The National Assembly on Wednesday passed a bill on South Korea’s free trade agreement with Peru, paving the way for trades and investments between the countries to increase.
South Korea and Peru signed the deal in March. The pact, which does not require an endorsement from the Peruvian parliament, calls for both countries to eliminate all tariffs within 10 years after it takes effect.
The National Assembly passed the bill after the parliament's foreign affairs and trade committee approved it the previous day.
Seoul's foreign ministry welcomed the passage of the bill, saying it will help boost investments and trades between the two countries.
"The free trade deal with Peru will contribute to bolstering trades and investments and promoting cooperation in resources development. We expect that the FTA agreement will help South Korea expand into the South American markets," the ministry said in a statement.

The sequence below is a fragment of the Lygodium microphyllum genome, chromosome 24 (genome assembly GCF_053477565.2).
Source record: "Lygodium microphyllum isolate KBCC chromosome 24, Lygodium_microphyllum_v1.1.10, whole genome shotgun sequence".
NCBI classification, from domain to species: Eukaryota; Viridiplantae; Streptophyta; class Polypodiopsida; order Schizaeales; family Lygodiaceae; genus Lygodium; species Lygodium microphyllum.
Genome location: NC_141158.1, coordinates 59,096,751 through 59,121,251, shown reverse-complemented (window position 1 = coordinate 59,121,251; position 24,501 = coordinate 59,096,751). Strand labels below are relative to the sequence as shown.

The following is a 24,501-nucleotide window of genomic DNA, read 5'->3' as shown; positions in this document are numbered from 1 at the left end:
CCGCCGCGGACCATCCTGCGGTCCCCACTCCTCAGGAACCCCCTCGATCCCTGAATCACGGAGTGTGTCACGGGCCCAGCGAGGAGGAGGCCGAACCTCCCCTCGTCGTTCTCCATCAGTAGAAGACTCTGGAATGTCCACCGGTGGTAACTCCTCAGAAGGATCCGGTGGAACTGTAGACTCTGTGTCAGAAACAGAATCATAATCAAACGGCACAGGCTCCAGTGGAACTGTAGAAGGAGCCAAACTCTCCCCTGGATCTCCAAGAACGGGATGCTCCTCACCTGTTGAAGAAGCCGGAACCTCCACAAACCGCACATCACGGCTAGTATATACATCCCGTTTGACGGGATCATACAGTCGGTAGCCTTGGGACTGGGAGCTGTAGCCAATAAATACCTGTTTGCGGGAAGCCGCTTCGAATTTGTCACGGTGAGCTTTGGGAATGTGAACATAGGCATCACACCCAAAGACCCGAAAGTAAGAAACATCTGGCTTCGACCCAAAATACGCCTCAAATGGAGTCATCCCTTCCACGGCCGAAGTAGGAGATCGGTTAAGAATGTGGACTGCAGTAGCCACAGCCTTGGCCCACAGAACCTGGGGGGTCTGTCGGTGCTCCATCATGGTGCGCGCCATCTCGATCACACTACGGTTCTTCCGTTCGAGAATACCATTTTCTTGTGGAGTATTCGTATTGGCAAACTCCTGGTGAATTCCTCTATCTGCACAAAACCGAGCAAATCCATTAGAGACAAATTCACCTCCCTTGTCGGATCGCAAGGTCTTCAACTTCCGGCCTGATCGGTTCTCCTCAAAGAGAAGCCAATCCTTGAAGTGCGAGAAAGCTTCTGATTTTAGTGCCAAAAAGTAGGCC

Peru is the second South American country with which South Korea has sealed such a trade pact. In April 2003, South Korea signed a similar trade deal with Chile, Seoul's first free trade partner.
Under the agreement with Peru, tariffs on South Korean automobiles with engine displacements of less than 3,000 cubic centimeters will be scrapped in five years, while the tax on Peruvian coffee will be abolished right after the deal comes into effect, according to the foreign ministry.
Bilateral trade reached $1.98 billion in 2010 with South Korea's exports to the South American country reaching $944 million.